He looked at her, his revolver lying on the floor beside him, and kept wrapping his arm.

“Why did you do this?” she asked.

Big Man said, “Because I want the money.”

“You can’t just have whatever you want.” Mel’s eyes were wet. “You’ve got to have restraint.”

Big Man looked at the girl, her wet bright eyes and tense body, and thought that he could love her. He stood, the barrels of her guns pressing into his chest, and pushed the hair back out of her eyes. “Who told you such a thing?”

The doors burst open, and Mel and Big Man turned their guns to the front of the building. More cops ran inside. “Get down!” one of the officers yelled.

“You don’t have to do what they say,” Big Man told her.

“I said, get down!”

“I don’t know what to do,” Mel told him. “What should I do?”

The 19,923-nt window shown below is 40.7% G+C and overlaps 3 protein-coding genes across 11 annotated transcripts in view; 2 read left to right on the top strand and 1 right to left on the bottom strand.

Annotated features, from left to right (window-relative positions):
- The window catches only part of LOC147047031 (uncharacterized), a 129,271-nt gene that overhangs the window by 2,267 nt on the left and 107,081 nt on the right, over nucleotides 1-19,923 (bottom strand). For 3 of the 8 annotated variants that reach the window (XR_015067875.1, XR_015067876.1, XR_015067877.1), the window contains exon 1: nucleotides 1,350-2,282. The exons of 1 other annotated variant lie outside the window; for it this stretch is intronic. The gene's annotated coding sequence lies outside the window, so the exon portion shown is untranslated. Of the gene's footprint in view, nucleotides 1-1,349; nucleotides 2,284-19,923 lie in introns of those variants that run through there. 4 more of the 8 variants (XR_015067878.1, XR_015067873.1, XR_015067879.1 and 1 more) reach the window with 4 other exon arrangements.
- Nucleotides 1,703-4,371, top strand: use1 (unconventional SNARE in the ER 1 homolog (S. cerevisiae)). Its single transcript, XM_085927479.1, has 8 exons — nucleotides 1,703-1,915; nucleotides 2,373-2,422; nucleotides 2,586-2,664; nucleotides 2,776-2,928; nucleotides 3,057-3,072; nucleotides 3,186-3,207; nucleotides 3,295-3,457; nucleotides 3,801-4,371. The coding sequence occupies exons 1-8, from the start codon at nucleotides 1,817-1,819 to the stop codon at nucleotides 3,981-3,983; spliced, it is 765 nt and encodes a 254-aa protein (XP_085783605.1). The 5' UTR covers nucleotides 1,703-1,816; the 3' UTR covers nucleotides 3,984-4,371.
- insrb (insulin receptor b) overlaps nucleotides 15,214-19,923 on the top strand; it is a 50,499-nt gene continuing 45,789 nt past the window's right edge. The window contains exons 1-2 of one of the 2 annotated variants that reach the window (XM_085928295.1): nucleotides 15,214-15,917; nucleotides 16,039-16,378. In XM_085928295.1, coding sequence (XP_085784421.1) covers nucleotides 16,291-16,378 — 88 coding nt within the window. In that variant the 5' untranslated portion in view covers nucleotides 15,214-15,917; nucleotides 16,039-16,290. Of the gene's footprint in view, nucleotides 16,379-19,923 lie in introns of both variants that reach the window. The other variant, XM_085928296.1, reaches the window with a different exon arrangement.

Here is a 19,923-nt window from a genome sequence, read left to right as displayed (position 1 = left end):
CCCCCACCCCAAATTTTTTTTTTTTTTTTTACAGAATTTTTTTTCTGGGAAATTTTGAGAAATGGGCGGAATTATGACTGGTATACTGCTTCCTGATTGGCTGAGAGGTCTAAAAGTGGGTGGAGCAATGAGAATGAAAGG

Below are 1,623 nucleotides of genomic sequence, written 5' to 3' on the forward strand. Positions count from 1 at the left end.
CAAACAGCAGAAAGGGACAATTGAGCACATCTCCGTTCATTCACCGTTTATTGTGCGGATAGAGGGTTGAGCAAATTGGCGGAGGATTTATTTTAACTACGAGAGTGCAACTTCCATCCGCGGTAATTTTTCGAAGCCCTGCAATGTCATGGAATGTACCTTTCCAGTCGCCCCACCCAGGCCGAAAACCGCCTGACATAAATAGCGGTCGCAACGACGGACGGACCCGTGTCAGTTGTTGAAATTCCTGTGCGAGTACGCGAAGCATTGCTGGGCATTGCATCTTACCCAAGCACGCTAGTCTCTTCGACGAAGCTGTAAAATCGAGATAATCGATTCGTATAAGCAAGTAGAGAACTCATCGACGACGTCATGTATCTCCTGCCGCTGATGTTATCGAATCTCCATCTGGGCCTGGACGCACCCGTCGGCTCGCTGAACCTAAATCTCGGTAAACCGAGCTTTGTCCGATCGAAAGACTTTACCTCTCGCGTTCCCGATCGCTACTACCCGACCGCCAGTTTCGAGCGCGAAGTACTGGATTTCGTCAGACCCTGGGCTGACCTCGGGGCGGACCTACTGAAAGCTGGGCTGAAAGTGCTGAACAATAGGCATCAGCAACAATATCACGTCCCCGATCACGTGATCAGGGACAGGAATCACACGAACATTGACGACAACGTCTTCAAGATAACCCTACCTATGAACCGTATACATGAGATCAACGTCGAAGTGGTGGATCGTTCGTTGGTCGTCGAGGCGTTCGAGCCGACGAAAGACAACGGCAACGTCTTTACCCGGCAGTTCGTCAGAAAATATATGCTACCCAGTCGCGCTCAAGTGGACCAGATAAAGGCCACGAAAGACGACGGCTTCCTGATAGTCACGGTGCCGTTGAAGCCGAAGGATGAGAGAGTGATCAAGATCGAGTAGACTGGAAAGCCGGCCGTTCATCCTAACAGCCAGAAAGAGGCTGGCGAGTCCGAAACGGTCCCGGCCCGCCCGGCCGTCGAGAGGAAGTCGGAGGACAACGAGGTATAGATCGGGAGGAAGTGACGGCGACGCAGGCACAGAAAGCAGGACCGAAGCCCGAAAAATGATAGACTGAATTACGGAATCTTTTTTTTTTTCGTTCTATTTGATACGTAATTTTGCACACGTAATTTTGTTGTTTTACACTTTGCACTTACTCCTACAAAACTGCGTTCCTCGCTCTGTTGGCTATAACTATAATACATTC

Big Man took a step away from her. “That’s one thing I won’t ever tell you.”

The police kept shouting. Big Man was looking at her. She had both guns pointed at the cops. Mel let out a breath she’d been holding and tossed her guns into the air, starting a pattern. It was the only thing she could do.

Big man laughed and threw his revolver to her, Mel adding it the the rest. He pulled two more guns out of the back of his waist-band and threw these to her, too.

Mel had five guns flying up into the air and dropping back down to her palms, crossing them back and forth, switching between overhand and underhand patterns, catching one behind her back.

The police stared, wondering what they should do now, when they all heard the sound of a gun being cocked. Mel was pulling back the hammers as they fell into her left hand and throwing them into her right.